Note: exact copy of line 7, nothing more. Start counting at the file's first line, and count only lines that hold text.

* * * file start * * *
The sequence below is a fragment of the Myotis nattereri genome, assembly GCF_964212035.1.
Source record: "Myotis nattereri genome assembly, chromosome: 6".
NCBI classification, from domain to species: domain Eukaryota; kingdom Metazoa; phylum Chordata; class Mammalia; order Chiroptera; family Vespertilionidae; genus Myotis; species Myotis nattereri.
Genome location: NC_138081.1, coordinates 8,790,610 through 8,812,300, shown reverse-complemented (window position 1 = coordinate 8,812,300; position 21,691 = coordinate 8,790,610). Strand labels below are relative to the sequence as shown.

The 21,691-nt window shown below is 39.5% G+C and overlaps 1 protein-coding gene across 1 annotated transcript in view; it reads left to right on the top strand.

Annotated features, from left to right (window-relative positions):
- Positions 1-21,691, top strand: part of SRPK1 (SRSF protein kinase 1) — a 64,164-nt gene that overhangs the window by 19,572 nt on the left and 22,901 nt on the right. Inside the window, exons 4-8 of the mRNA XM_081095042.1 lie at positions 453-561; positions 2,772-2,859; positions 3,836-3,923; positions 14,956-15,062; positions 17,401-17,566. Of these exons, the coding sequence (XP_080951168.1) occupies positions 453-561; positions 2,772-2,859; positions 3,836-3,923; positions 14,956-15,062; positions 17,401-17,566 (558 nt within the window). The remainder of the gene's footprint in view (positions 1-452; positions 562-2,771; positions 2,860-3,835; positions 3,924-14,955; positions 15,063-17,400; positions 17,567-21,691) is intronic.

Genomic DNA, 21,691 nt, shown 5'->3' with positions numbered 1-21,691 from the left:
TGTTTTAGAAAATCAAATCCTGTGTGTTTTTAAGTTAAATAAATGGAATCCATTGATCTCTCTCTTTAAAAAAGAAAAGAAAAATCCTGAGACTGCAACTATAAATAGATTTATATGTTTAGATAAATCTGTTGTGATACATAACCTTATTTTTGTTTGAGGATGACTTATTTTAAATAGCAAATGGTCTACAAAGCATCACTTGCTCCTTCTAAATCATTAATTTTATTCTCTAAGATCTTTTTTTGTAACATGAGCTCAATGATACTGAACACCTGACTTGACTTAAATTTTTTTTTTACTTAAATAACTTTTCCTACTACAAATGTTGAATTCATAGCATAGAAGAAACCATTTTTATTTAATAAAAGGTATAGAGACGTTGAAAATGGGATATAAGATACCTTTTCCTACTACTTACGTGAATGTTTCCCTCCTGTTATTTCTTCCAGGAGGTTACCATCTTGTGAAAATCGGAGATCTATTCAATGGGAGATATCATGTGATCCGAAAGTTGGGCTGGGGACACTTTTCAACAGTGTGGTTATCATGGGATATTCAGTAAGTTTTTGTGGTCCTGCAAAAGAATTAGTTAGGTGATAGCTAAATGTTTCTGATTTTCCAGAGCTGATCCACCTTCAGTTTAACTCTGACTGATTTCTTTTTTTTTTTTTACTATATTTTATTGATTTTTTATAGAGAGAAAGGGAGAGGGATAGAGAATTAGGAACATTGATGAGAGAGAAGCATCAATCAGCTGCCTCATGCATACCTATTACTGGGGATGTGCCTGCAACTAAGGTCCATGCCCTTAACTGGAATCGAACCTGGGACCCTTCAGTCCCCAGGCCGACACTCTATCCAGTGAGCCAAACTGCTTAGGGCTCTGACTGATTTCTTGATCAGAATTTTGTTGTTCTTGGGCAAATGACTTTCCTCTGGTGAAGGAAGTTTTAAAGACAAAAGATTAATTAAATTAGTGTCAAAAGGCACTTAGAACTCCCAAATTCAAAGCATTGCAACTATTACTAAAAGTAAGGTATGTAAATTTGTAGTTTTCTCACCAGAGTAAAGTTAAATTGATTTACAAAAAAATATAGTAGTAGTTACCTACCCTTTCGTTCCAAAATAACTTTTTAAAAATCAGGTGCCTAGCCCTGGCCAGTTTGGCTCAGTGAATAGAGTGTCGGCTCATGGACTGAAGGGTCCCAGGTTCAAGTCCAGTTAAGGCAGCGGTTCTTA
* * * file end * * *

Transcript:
- Positions 1-21,691, top strand: part of SRPK1 (SRSF protein kinase 1) — a 64,164-nt gene that overhangs the window by 19,572 nt on the left and 22,901 nt on the right. Inside the window, exons 4-8 of the mRNA XM_081095042.1 lie at positions 453-561; positions 2,772-2,859; positions 3,836-3,923; positions 14,956-15,062; positions 17,401-17,566. Of these exons, the coding sequence (XP_080951168.1) occupies positions 453-561; positions 2,772-2,859; positions 3,836-3,923; positions 14,956-15,062; positions 17,401-17,566 (558 nt within the window). The remainder of the gene's footprint in view (positions 1-452; positions 562-2,771; positions 2,860-3,835; positions 3,924-14,955; positions 15,063-17,400; positions 17,567-21,691) is intronic.